Sterlitech Corporation prides itself in manufacturing and marketing some of the most advanced filtration products around. Our filters use materials like PTFE, PVDF, and PES, and others with inconveniently long chemical names that also make their synthetic nature really obvious. But they're not going to be the focus of this story. Instead, we will be shining a spotlight on three natural materials that, in addition to being quite tasty, make excellent filters: papayas, oysters, and coconut.
Originally native to Mexico and Central America, the papaya is now grown in tropical regions around the world. The papaya is usually eaten raw when it's ripe and used in cooking when it's unripe. The seeds are edible as well, although they're surprisingly spicy.
The seeds of the papaya are also the reason why papaya make such good filters. A recent study published by a group of German and Nigerian Scientists used a combination of crushed papaya seeds and kaolinite clay to create an inexpensive filtration media that excelled at adsorbing heavy metal ions out of water. The combination of inexpensiveness and effectiveness make the hybrid clay-papaya filter a promising way to give millions of people access to clean water.
The original study can be found here.
Like papayas, oysters can be eaten raw or cooked. Unlike papayas, the flavor of an individual oyster is strongly influenced by the quality of its surroundings. This is because oysters are filter feeders, straining nutrients, algae, and particles from the water to sustain itself.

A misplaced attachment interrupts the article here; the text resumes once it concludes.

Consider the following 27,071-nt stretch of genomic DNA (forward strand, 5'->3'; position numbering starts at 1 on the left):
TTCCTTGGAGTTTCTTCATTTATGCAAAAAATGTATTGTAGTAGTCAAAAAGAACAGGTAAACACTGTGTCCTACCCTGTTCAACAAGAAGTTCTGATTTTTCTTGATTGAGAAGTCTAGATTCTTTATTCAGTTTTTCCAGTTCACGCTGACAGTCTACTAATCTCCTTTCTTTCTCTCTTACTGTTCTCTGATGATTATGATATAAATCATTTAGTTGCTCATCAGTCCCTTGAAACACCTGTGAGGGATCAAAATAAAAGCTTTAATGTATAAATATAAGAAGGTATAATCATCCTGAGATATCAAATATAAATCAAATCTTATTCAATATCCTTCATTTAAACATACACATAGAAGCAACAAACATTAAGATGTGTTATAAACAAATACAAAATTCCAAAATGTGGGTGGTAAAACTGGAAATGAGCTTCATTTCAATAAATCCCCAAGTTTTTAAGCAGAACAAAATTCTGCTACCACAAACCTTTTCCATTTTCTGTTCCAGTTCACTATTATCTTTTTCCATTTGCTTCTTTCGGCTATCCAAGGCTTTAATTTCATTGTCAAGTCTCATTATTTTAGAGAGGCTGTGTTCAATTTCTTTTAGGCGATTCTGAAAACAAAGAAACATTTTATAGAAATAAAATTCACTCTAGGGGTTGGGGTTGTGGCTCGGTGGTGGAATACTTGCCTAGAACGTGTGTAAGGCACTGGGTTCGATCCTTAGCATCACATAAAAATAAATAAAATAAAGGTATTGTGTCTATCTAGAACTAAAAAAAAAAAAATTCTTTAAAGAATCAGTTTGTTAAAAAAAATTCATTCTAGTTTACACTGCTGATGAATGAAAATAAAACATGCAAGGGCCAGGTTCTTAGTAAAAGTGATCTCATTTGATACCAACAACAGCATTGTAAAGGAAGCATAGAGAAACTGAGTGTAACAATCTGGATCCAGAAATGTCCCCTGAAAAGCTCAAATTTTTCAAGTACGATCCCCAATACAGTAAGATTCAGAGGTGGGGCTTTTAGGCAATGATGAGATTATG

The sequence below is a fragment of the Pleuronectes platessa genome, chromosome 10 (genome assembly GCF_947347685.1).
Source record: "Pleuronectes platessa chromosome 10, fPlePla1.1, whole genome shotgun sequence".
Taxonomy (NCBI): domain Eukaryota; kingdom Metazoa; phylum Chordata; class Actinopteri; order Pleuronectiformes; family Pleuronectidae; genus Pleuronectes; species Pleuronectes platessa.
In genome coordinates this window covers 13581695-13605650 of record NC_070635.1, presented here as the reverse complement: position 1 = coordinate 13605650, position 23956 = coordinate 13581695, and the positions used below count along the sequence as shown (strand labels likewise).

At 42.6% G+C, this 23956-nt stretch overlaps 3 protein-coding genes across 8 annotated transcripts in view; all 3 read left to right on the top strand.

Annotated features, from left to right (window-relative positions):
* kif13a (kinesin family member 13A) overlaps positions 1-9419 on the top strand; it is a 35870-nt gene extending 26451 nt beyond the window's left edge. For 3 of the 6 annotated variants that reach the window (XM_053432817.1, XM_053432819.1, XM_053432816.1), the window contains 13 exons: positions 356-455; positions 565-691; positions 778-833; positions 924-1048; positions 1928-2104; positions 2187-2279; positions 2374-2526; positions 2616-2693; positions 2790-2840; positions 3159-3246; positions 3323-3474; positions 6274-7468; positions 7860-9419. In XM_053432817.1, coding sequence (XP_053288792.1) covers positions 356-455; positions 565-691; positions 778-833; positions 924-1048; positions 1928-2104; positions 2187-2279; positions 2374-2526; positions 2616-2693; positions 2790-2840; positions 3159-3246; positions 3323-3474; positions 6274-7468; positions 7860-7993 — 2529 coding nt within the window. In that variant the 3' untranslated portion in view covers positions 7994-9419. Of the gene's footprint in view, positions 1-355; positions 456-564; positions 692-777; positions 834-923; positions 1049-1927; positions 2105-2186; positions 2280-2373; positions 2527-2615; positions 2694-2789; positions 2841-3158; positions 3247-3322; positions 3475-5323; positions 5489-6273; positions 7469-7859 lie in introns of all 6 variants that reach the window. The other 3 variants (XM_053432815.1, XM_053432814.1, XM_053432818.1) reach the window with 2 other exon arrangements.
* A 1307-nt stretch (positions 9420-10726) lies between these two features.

A single oyster can pass 40 gallons of water through its filters and a bed of them can improve the quality and clarity of the water immediately surrounding them. Oysters make such effective water treatment, West Palm Beach, Florida decided to use them as part of their "living dock," a waterfront development that doubles as a water filtration system.
You can learn more about West Palm Beach's oyster filtration system here.
Coconuts are a very versatile food; a coconut can be eaten raw, processed into oil, and its milk can be drunk straight or used in cooking. But to get at the edible portion of the coconut you have peel off its husk and break into its tough shell.
The shell is the part of the coconut that is made into filters. The shells are burned to produce activated carbon, which is then built into filters for water. Coconut-based activated carbon works better than traditional coal-based activated carbon because the coconut carbon is more porous, with more surface area available to adsorb impurities out of the water.
An article detailing GE's use of coconut carbon filters can be found here.